Why Don't Most Runners Get Knee Osteoarthritis? A Case for Per-Unit-Distance Loads
ABSTRACT Peak knee joint contact forces ("loads") in running are much higher than they are in walking, where the peak load has been associated with the initiation and progression of knee osteoarthritis. However, runners do not have an especially high risk of osteoarthritis compared to non-runners. This paradox suggests that running somehow blunts the effect of very high peak joint contact forces, perhaps to provide a load per unit distance traveled (PUD) that is relatively low.
To compare peak and PUD knee joint loads between human walking and running.
Fourteen healthy adults walked and ran at self-selected speeds. Ground reaction force and motion capture data were measured and combined with inverse dynamics and musculoskeletal modeling to estimate the peak knee joint loads, PUD knee joint loads, and the impulse of the knee joint contact force for each gait with a matched-pair (within-subject) design.
The peak load was three times higher in running (8.02 vs. 2.72 bodyweights, p < 0.001) but the PUD load did not differ between running and walking (0.80 vs. 0.75 bodyweights·m, p = 0.098). The impulse of the joint contact force was greater for running than for walking (1.30 vs. 1.04 bodyweights·s, p < 0.001). The peak load increased with increasing running speed, while the PUD load decreased with increasing speed.
Compared to walking, the relatively short duration of ground contact and relatively long length of strides in running seem to blunt the effect of high peak joint loads, such that the PUD loads are no higher than in walking. Waveform features other than or in addition to the peak value should be considered when studying joint loading and injuries.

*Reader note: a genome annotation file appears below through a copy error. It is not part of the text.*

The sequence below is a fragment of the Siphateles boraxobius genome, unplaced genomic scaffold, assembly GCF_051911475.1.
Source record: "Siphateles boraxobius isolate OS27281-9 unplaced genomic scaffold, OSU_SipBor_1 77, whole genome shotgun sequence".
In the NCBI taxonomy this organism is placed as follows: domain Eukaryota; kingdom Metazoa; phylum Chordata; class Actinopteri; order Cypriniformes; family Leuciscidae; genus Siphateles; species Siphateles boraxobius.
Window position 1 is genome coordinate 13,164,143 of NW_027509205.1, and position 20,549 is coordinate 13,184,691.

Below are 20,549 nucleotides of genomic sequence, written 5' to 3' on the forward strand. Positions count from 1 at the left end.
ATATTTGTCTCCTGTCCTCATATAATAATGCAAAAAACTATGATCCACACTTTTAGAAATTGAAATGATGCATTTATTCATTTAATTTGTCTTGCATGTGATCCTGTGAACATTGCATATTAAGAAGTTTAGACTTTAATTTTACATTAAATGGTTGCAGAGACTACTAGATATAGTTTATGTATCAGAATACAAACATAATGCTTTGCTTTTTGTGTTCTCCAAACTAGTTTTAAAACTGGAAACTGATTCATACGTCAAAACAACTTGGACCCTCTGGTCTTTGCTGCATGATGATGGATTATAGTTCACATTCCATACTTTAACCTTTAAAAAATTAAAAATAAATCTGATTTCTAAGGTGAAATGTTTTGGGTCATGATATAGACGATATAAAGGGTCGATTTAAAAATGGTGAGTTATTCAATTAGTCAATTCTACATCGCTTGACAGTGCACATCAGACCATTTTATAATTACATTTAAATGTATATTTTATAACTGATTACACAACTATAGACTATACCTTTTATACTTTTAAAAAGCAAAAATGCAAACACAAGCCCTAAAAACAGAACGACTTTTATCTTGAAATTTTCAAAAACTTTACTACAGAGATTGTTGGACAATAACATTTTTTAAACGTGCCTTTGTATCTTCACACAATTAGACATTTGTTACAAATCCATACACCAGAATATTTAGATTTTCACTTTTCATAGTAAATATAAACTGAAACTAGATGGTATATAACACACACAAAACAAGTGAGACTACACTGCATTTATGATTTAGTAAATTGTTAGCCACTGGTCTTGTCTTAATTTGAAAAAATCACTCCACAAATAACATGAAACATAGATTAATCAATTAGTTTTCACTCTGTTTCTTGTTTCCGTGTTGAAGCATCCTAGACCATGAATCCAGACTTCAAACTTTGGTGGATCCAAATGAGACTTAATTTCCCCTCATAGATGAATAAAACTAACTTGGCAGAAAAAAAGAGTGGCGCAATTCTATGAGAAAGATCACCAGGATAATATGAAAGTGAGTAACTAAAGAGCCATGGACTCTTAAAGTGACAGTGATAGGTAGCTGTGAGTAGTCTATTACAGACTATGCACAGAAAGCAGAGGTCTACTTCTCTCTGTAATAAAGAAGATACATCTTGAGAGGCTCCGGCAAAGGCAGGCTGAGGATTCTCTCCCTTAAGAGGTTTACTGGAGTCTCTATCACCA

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ABSTRACT: Osteoarthritis (OA) is a musculoskeletal disorder primarily affecting the older population and resulting in chronic pain and disability. Biomechanical variables, associated with OA severity such as external knee adduction moment (KAM) and joint malalignment, may affect the disease process by altering the bone-on-bone forces during gait. To investigate the association between biomechanical variables and KAM in knee OA. A systematic search for published studies' titles and abstracts was performed on Ovid Medline, Cumulative index to Nursing and Allied Health, PREMEDLINE, EBM reviews and SPORTDiscus. Fourteen studies met the inclusion criteria and were considered for the review. The magnitude and time course of KAM during gait appeared to be consistent across laboratories and computational methods. Only two of the included studies that compared patients with OA to a control group reported a higher peak KAM for the OA group. Knee adduction moment increased with OA severity and was directly proportional to varus malalignment. Classifying the patients on the basis of disease severity decreased the group variability, permitting the differences to be more detectable. Biomechanical variables such as varus malalignment are associated with KAM and therefore may affect the disease process. These variables should be taken into considerations when developing therapeutic interventions for individuals suffering from knee OA.The Knee 04/2009; 16(5):303-9. DOI:10.1016/j.knee.2008.12.007 · 1.70 Impact Factor